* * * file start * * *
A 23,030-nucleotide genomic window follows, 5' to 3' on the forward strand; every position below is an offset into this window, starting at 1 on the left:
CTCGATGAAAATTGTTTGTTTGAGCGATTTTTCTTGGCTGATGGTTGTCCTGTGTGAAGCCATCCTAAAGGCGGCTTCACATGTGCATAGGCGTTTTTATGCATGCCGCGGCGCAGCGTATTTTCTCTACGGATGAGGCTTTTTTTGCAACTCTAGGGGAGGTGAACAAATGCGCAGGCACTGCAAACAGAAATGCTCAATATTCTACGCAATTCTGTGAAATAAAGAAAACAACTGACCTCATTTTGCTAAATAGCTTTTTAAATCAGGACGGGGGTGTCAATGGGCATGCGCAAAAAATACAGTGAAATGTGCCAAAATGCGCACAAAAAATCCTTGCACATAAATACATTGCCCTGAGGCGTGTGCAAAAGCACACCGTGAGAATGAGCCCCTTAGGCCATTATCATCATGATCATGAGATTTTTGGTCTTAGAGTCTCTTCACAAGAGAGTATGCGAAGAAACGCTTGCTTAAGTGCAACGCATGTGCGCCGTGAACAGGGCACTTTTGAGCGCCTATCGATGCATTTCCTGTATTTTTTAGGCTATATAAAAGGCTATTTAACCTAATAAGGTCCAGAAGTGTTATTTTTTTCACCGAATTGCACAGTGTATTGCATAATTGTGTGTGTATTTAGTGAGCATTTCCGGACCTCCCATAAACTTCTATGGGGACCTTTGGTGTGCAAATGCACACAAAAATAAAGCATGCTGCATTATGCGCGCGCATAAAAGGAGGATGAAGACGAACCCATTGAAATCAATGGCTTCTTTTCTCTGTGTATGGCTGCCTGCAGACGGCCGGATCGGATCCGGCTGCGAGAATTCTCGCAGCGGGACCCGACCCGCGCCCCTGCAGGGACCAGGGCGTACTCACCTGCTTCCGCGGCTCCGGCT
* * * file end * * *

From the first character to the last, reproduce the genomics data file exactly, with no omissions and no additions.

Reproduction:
A 23,030-nucleotide genomic window follows, 5' to 3' on the forward strand; every position below is an offset into this window, starting at 1 on the left:
CTCGATGAAAATTGTTTGTTTGAGCGATTTTTCTTGGCTGATGGTTGTCCTGTGTGAAGCCATCCTAAAGGCGGCTTCACATGTGCATAGGCGTTTTTATGCATGCCGCGGCGCAGCGTATTTTCTCTACGGATGAGGCTTTTTTTGCAACTCTAGGGGAGGTGAACAAATGCGCAGGCACTGCAAACAGAAATGCTCAATATTCTACGCAATTCTGTGAAATAAAGAAAACAACTGACCTCATTTTGCTAAATAGCTTTTTAAATCAGGACGGGGGTGTCAATGGGCATGCGCAAAAAATACAGTGAAATGTGCCAAAATGCGCACAAAAAATCCTTGCACATAAATACATTGCCCTGAGGCGTGTGCAAAAGCACACCGTGAGAATGAGCCCCTTAGGCCATTATCATCATGATCATGAGATTTTTGGTCTTAGAGTCTCTTCACAAGAGAGTATGCGAAGAAACGCTTGCTTAAGTGCAACGCATGTGCGCCGTGAACAGGGCACTTTTGAGCGCCTATCGATGCATTTCCTGTATTTTTTAGGCTATATAAAAGGCTATTTAACCTAATAAGGTCCAGAAGTGTTATTTTTTTCACCGAATTGCACAGTGTATTGCATAATTGTGTGTGTATTTAGTGAGCATTTCCGGACCTCCCATAAACTTCTATGGGGACCTTTGGTGTGCAAATGCACACAAAAATAAAGCATGCTGCATTATGCGCGCGCATAAAAGGAGGATGAAGACGAACCCATTGAAATCAATGGCTTCTTTTCTCTGTGTATGGCTGCCTGCAGACGGCCGGATCGGATCCGGCTGCGAGAATTCTCGCAGCGGGACCCGACCCGCGCCCCTGCAGGGACCAGGGCGTACTCACCTGCTTCCGCGGCTCCGGCT